Parallel plans for the Space Shuttle raised the possibility of bringing the telescope home every five years for repairs, then putting it back into space and periodically visiting it for upgrades.

Making it ‘maintainable’ would further offset its enormous cost. And giving the Shuttle a role in the project – which, from 1975, gained the unimaginative moniker of ‘Space Telescope’ – would keep it abreast of technological change over 15 years of service.

Costs tumbled to $300 million and in 1978 funding was restored.

The grinding of Hubble's primary mirror, at the Perkin-Elmer Corporation's large optics fabrication facility in 1979. Credit: NASA
The grinding of Hubble’s primary mirror, at the Perkin-Elmer Corporation’s large optics fabrication facility in 1979. Credit: NASA

The Shuttle’s 20m-long payload bay enabled the telescope to evolve into a larger machine, its parts no longer required to fit into tiny volumes, and made assembly, testing and repair correspondingly cheaper.

High reliability standards, normally part and parcel of space hardware, were relaxed in response to the promise of regular Shuttle visits.

But the 4.5m width of the payload bay meant the Shuttle could not easily lift a 3m-wide mirror to the required altitude, and so this was reduced to 2.4m.

Nevertheless, flying a smaller mirror slashed polishing times from 3.5 years to 2.5 years and cut manufacturing costs. Scientific instruments dropped from 7 to 4, and its weight fell by a quarter.

In the 1970s, in-space maintenance by astronauts extended little further than replacing photographic film. Repairing a telescope, on the other hand, demanded 6-hour spacewalks and a whole new order of magnitude in terms of risk.

To make it astronaut-friendly, Goddard Space Flight Center’s hard-to-access scientific instrument package was replaced by a toroidal ‘ring’ of equipment bays, wrapped around the telescope’s body.

The Hubble Space Telescope berthed in Space Shuttle Discovery's bay. Credit: NASA/ESA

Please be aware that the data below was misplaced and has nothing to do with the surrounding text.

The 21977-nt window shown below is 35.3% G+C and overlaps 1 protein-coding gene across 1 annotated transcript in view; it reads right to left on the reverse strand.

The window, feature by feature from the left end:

The Hubble Space Telescope berthed in Space Shuttle Discovery’s bay. Credit: NASA/ESA

This allowed related parts to be grouped together and instruments to be removed and installed easily by astronauts’ gloved hands. Foot restraints, handrails and standardised bolts and connectors would further aid spacewalkers as they clambered over the telescope.

By this time, launch had slipped from 1979 to 1983. But even when the Shuttle finally began flying, it was obvious that it could not meet the weekly launch schedules advertised by NASA and the plan to return the telescope to Earth for repairs was scrapped.

Some also feared it might get contaminated during its time on the ground, while others felt the expense of re-launching it might see it inauspiciously end its days in a museum.

Instead, it would be completely overhauled in space every few years, which meant that greater ‘maintainability’ had to be built into systems that were never meant to be maintainable.

Even as the telescope weaved its way along a thorny path to space, another issue still lay unresolved.

This one-of-a-kind observatory needed a proper name and, in 1983, two decades after proposals for an orbiting telescope were first endorsed, it got one – the Hubble Space Telescope had been christened.

Who was Edwin Hubble?

Edwin Hubble proved there was more to the Universe than the Milky Way. Credit: Carnegie Institution of Washington, NASA/ESA
Edwin Hubble proved there was more to the Universe than the Milky Way. Credit: Carnegie Institution of Washington, NASA/ESA

Born in 1889, in Marshfield, Missouri – where a statue of the telescope that bears his name now resides – Edwin Powell Hubble was the son of an insurance executive.

A fine athlete and sportsman, he studied law as a pledge to his father, before returning to his boyhood love of astronomy and a doctorate in 1917.

Hubble was an army officer in the First World War and an astronomer at California’s Mount Wilson Observatory until the end of his life.

Married for 30 years to Grace, his work completely overturned the view at the time that the Universe consisted entirely of the Milky Way.

He made this breakthrough by showing that Cepheid variable stars could be used as yardsticks to measure celestial distances, and finding several spiral nebulae too far distant to be part of our galaxy.

This discovery totally changed our awareness of the cosmos. Hubble devised a classification scheme for galaxies and, in 1929, helped validate theories that the Universe expands at a uniform rate.

Hubble showed that the further apart galaxies are, the faster they recess from one another.

Honoured with an asteroid, a crater on the Moon and a stretch of interstate passing through his birthplace, Hubble is today revered as one of the world’s foremost astronomers, whose discovery changed the cosmological view as much as that of Copernicus.

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Ben Evans is a science and space writer. This article originally appeared in Hubble: 30 Years of Discovery, a new special edition magazine available now.